Health Care: A Community Concern?

By Anne Crichton; Ann Robertson et al. | Go to book overview
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One of the problems in writing about community involvement in a collectivist society is that the meaning of the terms used is often unclear. There is an inconsistent definition and use of terms. Below are some of the definitions that were found. Since this book is concerned with reviewing the literature, it is likely that the terms used may vary from one person's writing to another, thus the readers must use their own judgement about the definition appropriate for a particular context.

The Biomedical Model of Care

Field (1973) has suggested that medical care has moved through four phases which he has called magical, religious, pastoral and scientific.

By the beginning of the twentieth century the western developed countries were putting their faith in scientific medical care (or the biomedical model) which proposed that the best health outcomes would result from consulting physicians for advice and treatment on the symptoms of disease. As a result of adopting this model, the number of medical specialists grew extensively and the medical profession developed "regional hierarchies" with quaternary and tertiary care specialists and university teachers at the top of the status ladder. Primary care was not so highly regarded.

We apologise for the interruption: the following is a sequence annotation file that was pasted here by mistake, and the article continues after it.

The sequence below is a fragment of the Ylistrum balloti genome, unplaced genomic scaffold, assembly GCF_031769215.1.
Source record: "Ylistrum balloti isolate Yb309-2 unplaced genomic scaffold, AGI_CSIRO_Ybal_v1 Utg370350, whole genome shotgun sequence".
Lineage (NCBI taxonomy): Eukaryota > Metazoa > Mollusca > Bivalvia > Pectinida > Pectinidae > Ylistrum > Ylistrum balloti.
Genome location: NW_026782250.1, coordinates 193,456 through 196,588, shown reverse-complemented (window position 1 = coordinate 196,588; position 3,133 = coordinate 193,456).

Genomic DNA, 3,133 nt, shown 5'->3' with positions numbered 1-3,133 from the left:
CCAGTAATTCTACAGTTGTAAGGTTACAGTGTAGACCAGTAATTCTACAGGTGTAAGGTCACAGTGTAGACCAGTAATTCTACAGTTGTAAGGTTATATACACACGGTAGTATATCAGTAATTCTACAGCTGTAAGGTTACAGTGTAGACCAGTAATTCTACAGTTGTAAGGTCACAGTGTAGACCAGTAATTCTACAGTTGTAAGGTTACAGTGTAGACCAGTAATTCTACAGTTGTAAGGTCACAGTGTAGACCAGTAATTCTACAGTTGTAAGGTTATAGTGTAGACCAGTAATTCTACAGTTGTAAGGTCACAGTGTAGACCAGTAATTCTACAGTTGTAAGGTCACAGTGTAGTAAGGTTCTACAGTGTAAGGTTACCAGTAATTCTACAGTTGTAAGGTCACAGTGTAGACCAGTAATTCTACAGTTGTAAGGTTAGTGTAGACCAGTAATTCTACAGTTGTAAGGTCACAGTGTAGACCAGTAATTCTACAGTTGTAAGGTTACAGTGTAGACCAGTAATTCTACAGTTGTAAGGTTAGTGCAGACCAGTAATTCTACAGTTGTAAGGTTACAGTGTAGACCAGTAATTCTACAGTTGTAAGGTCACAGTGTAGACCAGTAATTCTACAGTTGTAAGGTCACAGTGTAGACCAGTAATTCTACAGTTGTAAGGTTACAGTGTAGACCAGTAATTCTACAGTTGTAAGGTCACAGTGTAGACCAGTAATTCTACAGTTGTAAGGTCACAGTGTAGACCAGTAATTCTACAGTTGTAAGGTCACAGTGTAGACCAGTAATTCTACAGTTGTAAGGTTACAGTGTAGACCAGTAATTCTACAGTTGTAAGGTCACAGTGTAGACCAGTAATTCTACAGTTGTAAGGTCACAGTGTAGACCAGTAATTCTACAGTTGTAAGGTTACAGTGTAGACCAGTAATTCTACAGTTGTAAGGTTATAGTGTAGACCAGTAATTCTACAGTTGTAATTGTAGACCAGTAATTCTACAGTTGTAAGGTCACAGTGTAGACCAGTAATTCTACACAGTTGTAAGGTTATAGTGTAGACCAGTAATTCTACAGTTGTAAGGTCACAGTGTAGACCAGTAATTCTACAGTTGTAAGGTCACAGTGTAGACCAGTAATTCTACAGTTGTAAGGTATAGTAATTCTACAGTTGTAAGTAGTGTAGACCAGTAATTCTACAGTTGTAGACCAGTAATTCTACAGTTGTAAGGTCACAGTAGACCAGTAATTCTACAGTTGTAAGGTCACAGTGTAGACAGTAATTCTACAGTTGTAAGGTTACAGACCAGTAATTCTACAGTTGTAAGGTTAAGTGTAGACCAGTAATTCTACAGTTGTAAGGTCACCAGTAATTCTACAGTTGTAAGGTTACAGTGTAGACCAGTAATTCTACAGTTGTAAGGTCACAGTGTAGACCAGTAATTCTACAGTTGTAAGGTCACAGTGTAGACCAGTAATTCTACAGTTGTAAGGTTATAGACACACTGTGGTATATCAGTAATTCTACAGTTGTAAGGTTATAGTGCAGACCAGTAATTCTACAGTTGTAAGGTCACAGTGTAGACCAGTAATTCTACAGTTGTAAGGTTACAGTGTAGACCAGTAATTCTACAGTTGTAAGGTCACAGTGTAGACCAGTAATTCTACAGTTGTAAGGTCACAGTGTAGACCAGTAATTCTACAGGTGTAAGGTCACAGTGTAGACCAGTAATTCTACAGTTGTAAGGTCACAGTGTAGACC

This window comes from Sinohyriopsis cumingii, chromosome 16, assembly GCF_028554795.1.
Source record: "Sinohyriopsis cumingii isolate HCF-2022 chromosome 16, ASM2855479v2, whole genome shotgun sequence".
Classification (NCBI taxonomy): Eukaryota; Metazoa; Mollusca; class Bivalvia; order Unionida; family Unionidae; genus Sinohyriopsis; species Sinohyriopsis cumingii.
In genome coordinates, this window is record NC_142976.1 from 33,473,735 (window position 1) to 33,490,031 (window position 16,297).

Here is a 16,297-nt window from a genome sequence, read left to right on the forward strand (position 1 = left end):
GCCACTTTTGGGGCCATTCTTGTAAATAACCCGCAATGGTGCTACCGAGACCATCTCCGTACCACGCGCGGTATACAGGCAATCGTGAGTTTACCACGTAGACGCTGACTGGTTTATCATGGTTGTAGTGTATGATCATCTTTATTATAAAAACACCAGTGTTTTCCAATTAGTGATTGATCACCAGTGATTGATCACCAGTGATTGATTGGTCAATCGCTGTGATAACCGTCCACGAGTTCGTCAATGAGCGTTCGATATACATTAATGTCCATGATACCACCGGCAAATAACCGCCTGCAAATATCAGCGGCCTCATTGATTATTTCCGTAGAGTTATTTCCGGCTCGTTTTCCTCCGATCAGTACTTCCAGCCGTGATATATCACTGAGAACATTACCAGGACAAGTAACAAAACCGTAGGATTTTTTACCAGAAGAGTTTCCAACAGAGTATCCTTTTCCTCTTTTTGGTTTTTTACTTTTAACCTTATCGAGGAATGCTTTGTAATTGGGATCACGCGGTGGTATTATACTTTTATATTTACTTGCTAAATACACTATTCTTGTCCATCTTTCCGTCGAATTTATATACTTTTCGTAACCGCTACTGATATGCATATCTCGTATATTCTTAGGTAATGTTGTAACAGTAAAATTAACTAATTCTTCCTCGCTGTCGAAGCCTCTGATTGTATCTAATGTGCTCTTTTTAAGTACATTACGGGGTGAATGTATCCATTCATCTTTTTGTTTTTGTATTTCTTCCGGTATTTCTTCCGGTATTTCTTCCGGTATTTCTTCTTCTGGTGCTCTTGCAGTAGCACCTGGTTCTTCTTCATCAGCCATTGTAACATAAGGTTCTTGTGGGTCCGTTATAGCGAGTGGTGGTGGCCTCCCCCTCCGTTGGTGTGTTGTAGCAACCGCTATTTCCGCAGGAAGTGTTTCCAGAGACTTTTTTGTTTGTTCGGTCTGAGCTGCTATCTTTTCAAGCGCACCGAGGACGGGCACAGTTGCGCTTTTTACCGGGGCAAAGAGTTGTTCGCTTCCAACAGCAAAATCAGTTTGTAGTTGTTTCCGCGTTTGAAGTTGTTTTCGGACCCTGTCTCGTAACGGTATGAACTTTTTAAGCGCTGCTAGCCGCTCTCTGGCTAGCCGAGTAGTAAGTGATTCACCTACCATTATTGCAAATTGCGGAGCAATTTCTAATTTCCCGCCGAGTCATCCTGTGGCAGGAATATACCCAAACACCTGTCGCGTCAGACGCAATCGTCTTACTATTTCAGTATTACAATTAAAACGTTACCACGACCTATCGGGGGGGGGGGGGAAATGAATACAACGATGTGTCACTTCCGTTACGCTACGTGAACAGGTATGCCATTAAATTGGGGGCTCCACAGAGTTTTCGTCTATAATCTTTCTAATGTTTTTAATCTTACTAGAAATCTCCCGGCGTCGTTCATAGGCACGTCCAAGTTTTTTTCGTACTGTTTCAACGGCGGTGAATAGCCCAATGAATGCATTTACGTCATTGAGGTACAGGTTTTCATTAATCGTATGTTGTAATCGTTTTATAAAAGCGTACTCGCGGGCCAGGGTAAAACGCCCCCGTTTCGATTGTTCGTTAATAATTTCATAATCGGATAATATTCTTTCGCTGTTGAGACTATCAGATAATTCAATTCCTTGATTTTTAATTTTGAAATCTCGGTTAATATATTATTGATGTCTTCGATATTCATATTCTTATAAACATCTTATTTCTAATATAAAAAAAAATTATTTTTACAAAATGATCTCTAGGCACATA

McKeown (1971) and others have challenged this model as contributing only about ten per cent to the health of populations.

The principles underpinning health insurance in Canada are the provision of universal, comprehensive, portable, publicly administered and equitable medical and hospital care. At the time hospital insurance and diagnostic services, 1957, and medical care insurance, 1966, were brought in, Canadians wanted to have unlimited access to high quality biomedical services, and the guarantee of universal, comprehensive and portable care ensured this.


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